On our last day at Londolozi Private Game Reserve, we were off to explore the unfamiliar territory of Singita Lodge, which was formerly part of the same corporate family and with whom Londolozi still had a working relationship.
Before we even got there, word came over the radio that critically endangered wild dogs had been sighted just outside the gates dividing the private game reserve from farmland, on which their presence could result in death (farmers don’t like dogs killing their cattle). The park’s head ranger had been contracted, but meanwhile the Londolozi rangers were asked to keep track of the animals’ whereabouts.
When we arrived, one Range Rover was already in place, tracking the pack’s position as they roamed along the outside of the electric gate. We followed along as scouts ran in front (the adorable pups were kept in the middle of the pack for safety), looking for some way back into the park. Soon the lead dog seemed to find a spot he liked, and began digging like crazy at the base of the fence.
We watched in amazement as the dog gradually dug its way under and squeezed through the hole like Steve McQueen in The Great Escape, and I could barely suppress a shout of joyous exultation as, one by one, the pack found its way back into the park. We took dozens of pictures as the pack set a frantic pace back into the heart of Singita, smiling so broadly I thought my face would crack as they ran free. Eventually, as the blistering heat of the day began to settle in early, we left them there, resting in the shade as the scouts contemplated their next move.
Later we took a puddle jumper back to Skukuza Airport for the ride into Kruger National Park proper. The A/C and my quick mastery of left-side driving made the two-hour ride to Satara Camp more bearable. Contrary to what we’d been told, the blistering sun proved not to be too big a deterrent on wildlife, with impala, zebras, wildebeests, a massive family of baboons and a strikingly large baobab tree making the ride consistently interesting. Upon arrival, we rested up, conserving our energy for our first self-drive in Kruger the next day.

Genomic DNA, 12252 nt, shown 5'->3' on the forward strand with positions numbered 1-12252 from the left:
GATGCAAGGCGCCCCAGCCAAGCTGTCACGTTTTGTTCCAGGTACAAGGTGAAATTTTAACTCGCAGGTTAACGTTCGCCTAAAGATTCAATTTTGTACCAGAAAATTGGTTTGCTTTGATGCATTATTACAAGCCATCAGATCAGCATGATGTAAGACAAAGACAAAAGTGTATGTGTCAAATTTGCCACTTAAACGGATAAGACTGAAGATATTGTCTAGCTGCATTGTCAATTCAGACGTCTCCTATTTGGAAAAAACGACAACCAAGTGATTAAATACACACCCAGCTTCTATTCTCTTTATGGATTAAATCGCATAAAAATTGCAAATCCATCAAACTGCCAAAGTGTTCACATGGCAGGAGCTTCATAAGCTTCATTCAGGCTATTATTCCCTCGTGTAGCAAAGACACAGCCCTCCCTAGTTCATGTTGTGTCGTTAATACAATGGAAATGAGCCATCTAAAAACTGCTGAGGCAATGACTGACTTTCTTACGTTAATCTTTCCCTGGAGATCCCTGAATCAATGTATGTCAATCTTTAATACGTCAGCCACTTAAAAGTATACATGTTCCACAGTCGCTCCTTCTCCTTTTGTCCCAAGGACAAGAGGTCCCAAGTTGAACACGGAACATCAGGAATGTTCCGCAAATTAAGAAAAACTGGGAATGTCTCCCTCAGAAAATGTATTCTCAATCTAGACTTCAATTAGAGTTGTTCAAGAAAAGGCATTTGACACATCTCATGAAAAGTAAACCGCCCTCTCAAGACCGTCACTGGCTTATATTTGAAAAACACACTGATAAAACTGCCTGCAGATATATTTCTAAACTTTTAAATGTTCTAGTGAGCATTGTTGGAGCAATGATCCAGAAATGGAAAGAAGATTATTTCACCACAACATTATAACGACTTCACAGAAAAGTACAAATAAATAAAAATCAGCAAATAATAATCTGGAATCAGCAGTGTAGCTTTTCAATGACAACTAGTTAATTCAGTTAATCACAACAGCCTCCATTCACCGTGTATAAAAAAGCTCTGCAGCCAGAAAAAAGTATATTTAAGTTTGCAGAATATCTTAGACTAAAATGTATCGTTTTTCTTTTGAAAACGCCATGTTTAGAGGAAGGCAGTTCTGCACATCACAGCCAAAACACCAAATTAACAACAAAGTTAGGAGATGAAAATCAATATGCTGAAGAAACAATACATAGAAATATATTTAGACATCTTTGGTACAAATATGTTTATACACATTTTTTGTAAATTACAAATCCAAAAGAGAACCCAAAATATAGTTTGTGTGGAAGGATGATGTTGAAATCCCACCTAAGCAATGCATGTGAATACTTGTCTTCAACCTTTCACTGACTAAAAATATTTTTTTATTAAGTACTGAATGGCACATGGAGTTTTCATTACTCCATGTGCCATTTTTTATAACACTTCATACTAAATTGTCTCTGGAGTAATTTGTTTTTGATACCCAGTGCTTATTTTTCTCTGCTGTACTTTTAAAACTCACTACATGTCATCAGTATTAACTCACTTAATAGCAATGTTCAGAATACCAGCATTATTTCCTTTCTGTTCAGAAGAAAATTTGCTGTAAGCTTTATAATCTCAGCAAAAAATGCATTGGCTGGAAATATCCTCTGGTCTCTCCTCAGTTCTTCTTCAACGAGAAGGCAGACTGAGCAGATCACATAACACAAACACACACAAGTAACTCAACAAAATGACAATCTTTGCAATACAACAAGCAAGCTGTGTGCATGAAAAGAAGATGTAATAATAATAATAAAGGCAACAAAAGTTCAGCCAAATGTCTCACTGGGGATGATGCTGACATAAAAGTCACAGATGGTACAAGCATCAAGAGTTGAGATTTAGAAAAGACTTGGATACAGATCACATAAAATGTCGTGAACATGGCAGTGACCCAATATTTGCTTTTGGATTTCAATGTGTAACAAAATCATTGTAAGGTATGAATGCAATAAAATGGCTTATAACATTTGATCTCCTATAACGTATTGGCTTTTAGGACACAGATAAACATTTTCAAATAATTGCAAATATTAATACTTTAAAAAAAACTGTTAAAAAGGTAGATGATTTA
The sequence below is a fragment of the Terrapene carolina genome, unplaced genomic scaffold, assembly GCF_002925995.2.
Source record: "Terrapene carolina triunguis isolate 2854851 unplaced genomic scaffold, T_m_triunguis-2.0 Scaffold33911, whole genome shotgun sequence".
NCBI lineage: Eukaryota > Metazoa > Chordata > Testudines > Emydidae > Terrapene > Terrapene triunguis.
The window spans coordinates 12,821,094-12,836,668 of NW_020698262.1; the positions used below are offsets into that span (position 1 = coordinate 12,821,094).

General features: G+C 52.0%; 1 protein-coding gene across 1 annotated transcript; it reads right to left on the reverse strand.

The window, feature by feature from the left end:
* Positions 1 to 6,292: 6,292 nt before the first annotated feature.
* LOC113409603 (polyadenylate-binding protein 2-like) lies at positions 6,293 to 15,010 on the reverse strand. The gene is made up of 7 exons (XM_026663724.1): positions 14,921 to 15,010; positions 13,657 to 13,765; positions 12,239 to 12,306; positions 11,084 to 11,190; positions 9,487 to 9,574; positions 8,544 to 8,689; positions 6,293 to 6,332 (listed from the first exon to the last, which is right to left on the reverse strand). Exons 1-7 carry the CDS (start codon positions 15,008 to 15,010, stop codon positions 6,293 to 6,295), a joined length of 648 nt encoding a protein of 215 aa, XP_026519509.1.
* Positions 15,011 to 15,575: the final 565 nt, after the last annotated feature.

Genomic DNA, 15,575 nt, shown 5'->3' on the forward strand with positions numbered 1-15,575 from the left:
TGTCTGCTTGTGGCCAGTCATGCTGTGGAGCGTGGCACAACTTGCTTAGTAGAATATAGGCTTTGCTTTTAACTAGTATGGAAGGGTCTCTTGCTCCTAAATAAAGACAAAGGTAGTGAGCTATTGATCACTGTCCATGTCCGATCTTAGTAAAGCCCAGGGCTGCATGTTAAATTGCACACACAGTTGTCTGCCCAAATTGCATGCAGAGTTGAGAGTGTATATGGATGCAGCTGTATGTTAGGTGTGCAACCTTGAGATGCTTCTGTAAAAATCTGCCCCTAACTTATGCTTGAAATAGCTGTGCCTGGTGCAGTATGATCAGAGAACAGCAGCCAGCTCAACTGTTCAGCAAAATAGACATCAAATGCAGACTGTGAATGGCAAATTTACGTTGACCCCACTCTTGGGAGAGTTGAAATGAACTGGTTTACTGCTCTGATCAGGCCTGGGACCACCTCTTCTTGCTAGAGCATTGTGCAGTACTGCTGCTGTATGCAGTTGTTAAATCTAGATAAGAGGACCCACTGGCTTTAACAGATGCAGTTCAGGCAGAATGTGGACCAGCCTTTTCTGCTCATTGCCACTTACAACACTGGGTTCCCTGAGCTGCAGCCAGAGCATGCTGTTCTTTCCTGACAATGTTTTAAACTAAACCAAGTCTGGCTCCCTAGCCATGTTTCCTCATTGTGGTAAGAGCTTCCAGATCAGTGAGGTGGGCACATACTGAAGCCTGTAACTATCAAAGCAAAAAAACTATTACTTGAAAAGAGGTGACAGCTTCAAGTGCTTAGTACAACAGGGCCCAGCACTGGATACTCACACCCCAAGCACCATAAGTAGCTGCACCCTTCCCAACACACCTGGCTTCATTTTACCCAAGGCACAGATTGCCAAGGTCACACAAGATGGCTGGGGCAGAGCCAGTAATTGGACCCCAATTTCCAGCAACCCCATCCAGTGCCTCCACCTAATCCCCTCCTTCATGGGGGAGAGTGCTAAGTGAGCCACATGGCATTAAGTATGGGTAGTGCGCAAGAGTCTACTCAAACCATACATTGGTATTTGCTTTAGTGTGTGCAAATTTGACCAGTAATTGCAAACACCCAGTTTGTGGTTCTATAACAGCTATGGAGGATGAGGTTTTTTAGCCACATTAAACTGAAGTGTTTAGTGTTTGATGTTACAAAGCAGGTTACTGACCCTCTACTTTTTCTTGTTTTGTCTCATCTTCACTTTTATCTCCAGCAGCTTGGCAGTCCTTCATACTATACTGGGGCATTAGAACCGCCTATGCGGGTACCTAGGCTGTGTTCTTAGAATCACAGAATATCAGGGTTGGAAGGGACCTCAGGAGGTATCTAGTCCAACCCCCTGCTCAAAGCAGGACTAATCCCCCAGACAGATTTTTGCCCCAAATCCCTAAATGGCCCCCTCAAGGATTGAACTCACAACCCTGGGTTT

When we walked out at 5:30 am, the overcast skies lent a slightly gloomy (but, given the miserable heat of the last two days, entirely welcome) chill to the air. We decided to head west from Satara, and almost immediately began spotting game like Noah before the flood. We passed as passé two lions resting in the tall, dry grass, then turned a corner to find a huge hyena running hell-bent for leather, smack dab in the middle of the road.
The wildlife sightings, though not quite as high quality as our guided drives in Londolozi, were quite frequent. There were numerous herds of impala, waterbucks, zebras and wildebeests, not to mention the typically colorful spectrum of birds. There was an elephant feeding close enough to the road to make us nervous, a black rhino whom my camera made nervous, a giraffe running down the road for no apparent reason, enough sleeping lions to make us wonder if they ever did anything else, and oodles of hungry hungry hippos making like bovine submarines whenever humans happened into their general direction.